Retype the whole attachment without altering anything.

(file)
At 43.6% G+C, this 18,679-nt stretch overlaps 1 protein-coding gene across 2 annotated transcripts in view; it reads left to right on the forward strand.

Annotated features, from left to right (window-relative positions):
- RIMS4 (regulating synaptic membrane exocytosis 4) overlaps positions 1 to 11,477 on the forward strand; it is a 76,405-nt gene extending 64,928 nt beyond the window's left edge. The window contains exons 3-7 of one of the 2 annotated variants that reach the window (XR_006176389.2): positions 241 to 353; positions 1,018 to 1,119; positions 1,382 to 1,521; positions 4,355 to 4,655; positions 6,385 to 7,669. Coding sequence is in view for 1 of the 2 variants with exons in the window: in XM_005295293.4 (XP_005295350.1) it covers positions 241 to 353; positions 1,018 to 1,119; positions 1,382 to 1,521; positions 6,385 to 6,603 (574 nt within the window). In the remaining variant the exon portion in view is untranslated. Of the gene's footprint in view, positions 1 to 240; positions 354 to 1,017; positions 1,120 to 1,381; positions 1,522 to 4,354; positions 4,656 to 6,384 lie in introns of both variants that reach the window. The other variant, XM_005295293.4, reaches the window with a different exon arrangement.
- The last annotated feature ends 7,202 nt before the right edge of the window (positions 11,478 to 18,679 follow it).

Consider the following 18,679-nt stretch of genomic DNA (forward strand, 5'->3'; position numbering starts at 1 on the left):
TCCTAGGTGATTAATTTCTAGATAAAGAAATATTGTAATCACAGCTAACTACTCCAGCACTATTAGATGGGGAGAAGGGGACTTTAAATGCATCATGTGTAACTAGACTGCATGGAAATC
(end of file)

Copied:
At 43.6% G+C, this 18,679-nt stretch overlaps 1 protein-coding gene across 2 annotated transcripts in view; it reads left to right on the forward strand.

Annotated features, from left to right (window-relative positions):
- RIMS4 (regulating synaptic membrane exocytosis 4) overlaps positions 1 to 11,477 on the forward strand; it is a 76,405-nt gene extending 64,928 nt beyond the window's left edge. The window contains exons 3-7 of one of the 2 annotated variants that reach the window (XR_006176389.2): positions 241 to 353; positions 1,018 to 1,119; positions 1,382 to 1,521; positions 4,355 to 4,655; positions 6,385 to 7,669. Coding sequence is in view for 1 of the 2 variants with exons in the window: in XM_005295293.4 (XP_005295350.1) it covers positions 241 to 353; positions 1,018 to 1,119; positions 1,382 to 1,521; positions 6,385 to 6,603 (574 nt within the window). In the remaining variant the exon portion in view is untranslated. Of the gene's footprint in view, positions 1 to 240; positions 354 to 1,017; positions 1,120 to 1,381; positions 1,522 to 4,354; positions 4,656 to 6,384 lie in introns of both variants that reach the window. The other variant, XM_005295293.4, reaches the window with a different exon arrangement.
- The last annotated feature ends 7,202 nt before the right edge of the window (positions 11,478 to 18,679 follow it).

Consider the following 18,679-nt stretch of genomic DNA (forward strand, 5'->3'; position numbering starts at 1 on the left):
TCCTAGGTGATTAATTTCTAGATAAAGAAATATTGTAATCACAGCTAACTACTCCAGCACTATTAGATGGGGAGAAGGGGACTTTAAATGCATCATGTGTAACTAGACTGCATGGAAATC